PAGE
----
Even though these songs were connected at the hip, they also showed the subtle differences between the two acts. Tricky, the scene’s cracked court jester, used the cinematic score on Hayes’s “Ike’s Rap II” to conjure up an apocalyptic vision of street life, cataloging in a sinuous whisper the drugs (“lick a rock on foil”), the clothes (“dress me up in Stussy”), the despair (“the constant struggle ensures my insanity”). Portishead’s Beth Gibbons, meanwhile, was more fragile, damaged, with a gramophone crackle to her voice—a hard-on-her-luck chanteuse channeling Aretha Franklin (“Give me a reason to love you / Give me a reason to be a woman”).

All the sounds of trip hop seemed to be squeezed through its peculiar Bristol prism. The reggae influence on Blue Lines sounds like sunshine filtered through the drizzly gloom of English skies. When Horace Andy, a frequent Massive Attack contributor, sings “I believe in one love” against a stark backdrop of mounting dread, it does not make you feel, as Bob Marley would have it, that every little thing’s going to be alright.

The influence of hip hop—the beats, the sampling, the rapping—is obvious and pervasive but often stretched beyond recognition, such as in Tricky’s cover of Public Enemy’s “Black Steel in the Hour of Chaos,” rendered simply as “Black Steel.” Using a beat of Indian origin and an industrial guitar riff that loops on itself like a Mobius strip, Tricky turns a liberation rap anthem into a thumping good rock track. That it is sung with a silvery polish by a woman, Tricky’s then-partner Martina Topley-Bird, infuses the lyrics (“Here is a land that never gave a damn / About a brother like myself because I never did”) with a solidarity that reaches across lines of both gender and country.

Gender heterogeneity was a hallmark of trip hop, as was racial heterogeneity. The three creative forces behind Massive Attack during that time—Robert “3D” Del Naja, Andrew “Mushroom” Vowles, and Grant “Daddy G” Marshall—were two Black men and a white man who, as DJs and producers, ceded the vocal spotlight to women. “Unfinished Sympathy” is sung by the resplendent Shara Nelson, with the accompanying video featuring her walking down a busy street in Los Angeles. “Protection,” the melancholy title track from the group’s follow-up album, is sung by the shy and introspective Tracey Thorn, who starred in a whimsical Michel Gondry–directed video set in a crowded English housing block. The former vocalist is Black and the latter white, prompting a viewer to wonder: Is this white music or Black music? Well, it is both.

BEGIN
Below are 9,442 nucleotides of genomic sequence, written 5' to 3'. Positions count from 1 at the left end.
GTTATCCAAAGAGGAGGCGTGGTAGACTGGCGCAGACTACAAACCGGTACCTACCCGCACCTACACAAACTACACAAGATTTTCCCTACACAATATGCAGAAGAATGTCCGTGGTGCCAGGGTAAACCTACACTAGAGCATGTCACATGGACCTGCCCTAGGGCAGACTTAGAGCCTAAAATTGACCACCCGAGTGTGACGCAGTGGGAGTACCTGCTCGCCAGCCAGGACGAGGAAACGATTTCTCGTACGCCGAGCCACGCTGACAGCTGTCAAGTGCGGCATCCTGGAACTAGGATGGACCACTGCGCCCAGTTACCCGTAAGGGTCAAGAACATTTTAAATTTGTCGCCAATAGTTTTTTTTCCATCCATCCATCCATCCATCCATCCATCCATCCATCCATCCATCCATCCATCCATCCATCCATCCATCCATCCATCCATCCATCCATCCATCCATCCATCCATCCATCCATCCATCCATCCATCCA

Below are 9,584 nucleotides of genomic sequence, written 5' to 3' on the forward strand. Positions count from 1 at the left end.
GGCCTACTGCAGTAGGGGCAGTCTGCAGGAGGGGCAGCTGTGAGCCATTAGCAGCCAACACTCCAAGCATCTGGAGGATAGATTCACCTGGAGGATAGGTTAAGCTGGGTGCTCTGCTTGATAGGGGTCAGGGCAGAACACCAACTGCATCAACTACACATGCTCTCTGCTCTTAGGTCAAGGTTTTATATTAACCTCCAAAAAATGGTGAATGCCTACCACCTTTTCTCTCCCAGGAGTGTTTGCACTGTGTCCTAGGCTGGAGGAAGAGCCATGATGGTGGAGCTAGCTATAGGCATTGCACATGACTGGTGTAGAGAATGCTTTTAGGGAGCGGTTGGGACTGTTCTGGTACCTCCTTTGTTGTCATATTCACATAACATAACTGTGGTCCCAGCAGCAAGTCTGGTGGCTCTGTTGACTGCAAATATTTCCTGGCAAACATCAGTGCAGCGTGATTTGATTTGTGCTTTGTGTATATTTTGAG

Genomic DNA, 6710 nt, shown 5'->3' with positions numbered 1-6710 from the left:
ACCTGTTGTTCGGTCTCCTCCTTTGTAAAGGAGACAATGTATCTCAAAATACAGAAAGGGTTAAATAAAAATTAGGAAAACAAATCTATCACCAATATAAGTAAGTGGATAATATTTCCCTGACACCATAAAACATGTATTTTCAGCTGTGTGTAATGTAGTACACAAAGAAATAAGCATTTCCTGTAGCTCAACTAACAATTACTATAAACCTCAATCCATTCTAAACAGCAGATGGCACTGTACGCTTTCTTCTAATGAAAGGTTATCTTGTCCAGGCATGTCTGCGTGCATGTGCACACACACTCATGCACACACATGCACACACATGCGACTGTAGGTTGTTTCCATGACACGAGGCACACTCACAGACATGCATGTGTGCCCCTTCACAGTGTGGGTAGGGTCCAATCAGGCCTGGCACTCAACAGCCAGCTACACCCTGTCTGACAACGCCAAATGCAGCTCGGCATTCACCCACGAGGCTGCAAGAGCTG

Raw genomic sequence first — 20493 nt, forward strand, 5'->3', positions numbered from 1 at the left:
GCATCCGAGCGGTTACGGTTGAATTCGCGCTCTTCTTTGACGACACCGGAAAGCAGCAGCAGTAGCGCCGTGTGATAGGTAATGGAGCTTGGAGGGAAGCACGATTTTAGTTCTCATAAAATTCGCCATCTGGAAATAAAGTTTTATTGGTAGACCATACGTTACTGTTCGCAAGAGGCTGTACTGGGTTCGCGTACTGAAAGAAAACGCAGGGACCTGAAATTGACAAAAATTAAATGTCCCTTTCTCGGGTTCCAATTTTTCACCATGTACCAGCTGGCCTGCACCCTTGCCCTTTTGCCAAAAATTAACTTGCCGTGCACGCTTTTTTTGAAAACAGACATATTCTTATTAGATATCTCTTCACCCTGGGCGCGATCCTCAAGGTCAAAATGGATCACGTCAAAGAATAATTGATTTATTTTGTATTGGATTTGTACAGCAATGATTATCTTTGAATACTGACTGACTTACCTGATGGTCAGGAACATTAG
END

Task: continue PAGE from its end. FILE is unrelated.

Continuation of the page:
“Unfinished Sympathy” is an especially good example of Massive Attack’s both-ness. The track’s various elements—a relentless dance beat, a swelling orchestral arrangement, a crooning soul singer—should not really work together, but they do, magnificently, producing a music that is somehow both modern and classic. It feels like a jump into the future, into what would become the sound of the nineties, epitomized by the string-laden, dance-inflected albums of Bjork (who dated Tricky and whose first album was produced by Bristol DJ Nellee Hooper). Yet it is also an old-fashioned lover’s lament:

I know that I’ve imagined love before
And how it could be with you
Really hurt me, baby, really cut me, baby
How can you have a day without a night?
You’re the book that I have opened
And now I’ve got to know much more

This is the song I’ve returned to time and again during this pandemic year, on solitary treks across New York that self-consciously mimic Shara Nelson’s lonely walk in the video for “Unfinished Sympathy.” Watching her on that bright evening in Los Angeles, so full of longing, has also inverted my adolescent experience of this music: It is she who is perpetually moving through the golden light of summer while I, like everyone else here, am stuck in a cold and wet city. The music, just as it did back then, serves as a consolation, reminding me that this is what a city is supposed to feel like, and what I am supposed to feel like, too: urgent, alive.

It is also a reminder of what the music of a genuine urban culture sounds like—what distinct ooze bubbles up from a place that is not like other places. It is ironic that trip hop itself is just the sort of mood music—soft percussion, swooning strings—that might now play in a hotel bar in a downtown area that looks like every other downtown area on the planet. But for that, like so much else, I blame the homogenizing impact of the internet. Our music these days could come from anywhere; our cities could be anywhere. I still have never been to Bristol, but at least I know where I can find it.